The monsoon leaves no stone untouched in the whole of India it seems.
Not even 11,000ft above sea level in Leh, Kashmir. Arriving in early September I’d just missed the rains, but their footprints were left in the walls built precariously throughout the city. Mortar tumbled down into gutters, and previously secluded gardens of vibrant green began to peek through to the streets.
“They’re fantastic,” my host says as he serves a pot of tea, “we wait all year, it becomes unbearably hot and then…” he sits down heavily to make his point.
I was here very much on my own, a solo trip away from the UK to clear my head and really work on my photography. I didn’t want the distraction of other people’s wants and needs to stop me from building my portfolio. So after 3 weeks in Mumbai for a festival, I took a flight away from the crowds up into the Himalayas, what felt like the outskirts of our planet. I’d landed a few hours earlier, and the altitude was just starting to get to me, apparently, the liquorice tea I had been given would help.
As my host and I spoke, c. Realising the opportunity, I grabbed my camera and ran up the stairs of the guest house and further up a ladder onto the roof. Before me were the sprawling rooftops of Leh and above them, a rainbow arcing between the high peaks. I didn’t want to risk losing the shot and raised the viewfinder to my face, edging along the roof as I shot. I would like to say that it was worth it for the shot, but it wasn’t. Maybe if I’d been allowed to continue edging along I could have framed it right, maybe if I’d had some more time. Maybe, if the monsoon hadn’t been all-pervasive, and the walls of the building better made.
I had shuffled onto the corner of the guesthouse’s storage shed, for some reason positioned on top of the guesthouse. Before I’d had a chance to realise my mistake, I felt the ground slip away as the wall crumbled, looking down with just enough time to have that ‘this is going to hurt’ thought. I crashed through a corrugated fibre roof and to the bottom of a stairwell two storeys below. Pieces of rock and mortar tumbled down on top of me, and as the dust quite literally settled, the pain came. I looked at my knee, and it definitely wasn’t in the place I’d left it. The next thing to well up was a sense of utter stupidity. I was a world away from my family and friends in the UK, I had actively sought to be here, and however lucky I was to limp away from this, I was going to have to pay for the damage and definitely couldn’t do what I’d come here to.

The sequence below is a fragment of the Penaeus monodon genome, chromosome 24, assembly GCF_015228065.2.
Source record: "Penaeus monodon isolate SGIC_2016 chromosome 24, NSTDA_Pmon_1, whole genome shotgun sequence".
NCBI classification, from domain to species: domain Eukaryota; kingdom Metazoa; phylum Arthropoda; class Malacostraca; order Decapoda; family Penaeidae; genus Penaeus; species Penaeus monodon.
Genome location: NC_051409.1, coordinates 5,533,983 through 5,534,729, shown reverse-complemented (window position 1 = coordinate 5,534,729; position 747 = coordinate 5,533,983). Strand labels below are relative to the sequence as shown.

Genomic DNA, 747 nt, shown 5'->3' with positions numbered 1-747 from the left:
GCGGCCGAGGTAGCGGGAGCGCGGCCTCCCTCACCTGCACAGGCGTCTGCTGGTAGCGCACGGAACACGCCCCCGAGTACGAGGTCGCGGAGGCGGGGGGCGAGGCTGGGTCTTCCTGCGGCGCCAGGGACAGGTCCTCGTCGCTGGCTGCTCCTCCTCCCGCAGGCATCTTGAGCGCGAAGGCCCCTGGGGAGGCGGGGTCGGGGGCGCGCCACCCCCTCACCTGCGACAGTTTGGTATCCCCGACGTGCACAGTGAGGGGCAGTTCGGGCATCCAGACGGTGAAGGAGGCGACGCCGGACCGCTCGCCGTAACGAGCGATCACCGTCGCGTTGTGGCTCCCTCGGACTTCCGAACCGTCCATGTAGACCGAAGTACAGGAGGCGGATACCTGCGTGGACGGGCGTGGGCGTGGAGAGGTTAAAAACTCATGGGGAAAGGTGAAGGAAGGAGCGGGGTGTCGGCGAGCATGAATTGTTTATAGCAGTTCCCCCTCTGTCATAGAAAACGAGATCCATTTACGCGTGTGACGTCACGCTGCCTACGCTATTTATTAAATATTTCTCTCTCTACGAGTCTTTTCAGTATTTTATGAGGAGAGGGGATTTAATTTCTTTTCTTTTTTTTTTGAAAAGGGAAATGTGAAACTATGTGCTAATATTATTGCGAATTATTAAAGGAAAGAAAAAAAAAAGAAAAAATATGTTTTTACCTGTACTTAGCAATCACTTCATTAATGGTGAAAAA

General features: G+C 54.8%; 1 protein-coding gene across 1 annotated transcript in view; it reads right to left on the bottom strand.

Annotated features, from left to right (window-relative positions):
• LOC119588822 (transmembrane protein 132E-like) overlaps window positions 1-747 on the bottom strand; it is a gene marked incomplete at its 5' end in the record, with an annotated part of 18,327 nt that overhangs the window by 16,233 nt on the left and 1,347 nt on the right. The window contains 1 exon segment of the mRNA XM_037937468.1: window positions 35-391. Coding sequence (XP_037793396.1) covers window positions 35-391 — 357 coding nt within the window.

Hostels being what they are, all it took was this shift in mindset, and three days later I was crammed in the back of a Land Rover with four other people, two of them photographers too. We drove up and out of Leh, over one of the worlds highest motorable passes Khardung Lah (17,400ft) and into the Nubra Valley. Together we felt the air thin and watched train upon train of military vehicles snake their way through the moonscape of Kashmir, forever patrolling the border of Pakistan.
In Diskit we camped under the Milky Way, shivering out in the cold to take photos (my wide-angle lens had perished in the fall, so I played a supporting role). For hours the five of us lay on sand dunes in the middle of the Himalayas, staring at the universe pass overhead, sharing stories and jokes now so personal no one could decode them except us. The next day we drove to TurTuk, a village unknown to outsiders until 2010, and then we ventured on to the border. Our cameras confiscated, we explored a village with no nationality. We watched school children who left the military-funded campus in between India and Pakistan disappear into the surrounding mountains.
We also happened to be rock climbers, and together unloaded bouldering mats and, as one local described it, with hard heads we explored the geology. We became a team, a group of people from entirely different backgrounds, but who spent a week supporting each other. Hudson and I shared walking sticks when he fell on a climb and sprained his ankle. Annie, Brett and I were never without our cameras in hand. Sarah would explore barley fields with Brett, talking about home, philosophy and permaculture farming techniques. Each night we would clamber into the Land Rover to warm up and play cards until we all fell asleep where we sat.
I had come to Kashmir looking for a personal adventure, to somehow remove myself from social ties as if it were a more pure experience to be alone. That is not to say there isn’t value in travelling alone; if I’m honest until now it’s all I’ve known to do. I flew out of the Himalayas with a heavy heart, immediately feeling like I’d forgotten to pack something. I took out my camera and started to scroll through my photos, past the week just gone; the portraits of friendship in the context of the world’s highest peaks, and to one of the pictures from that rooftop. Not my best.
Had it been worth it?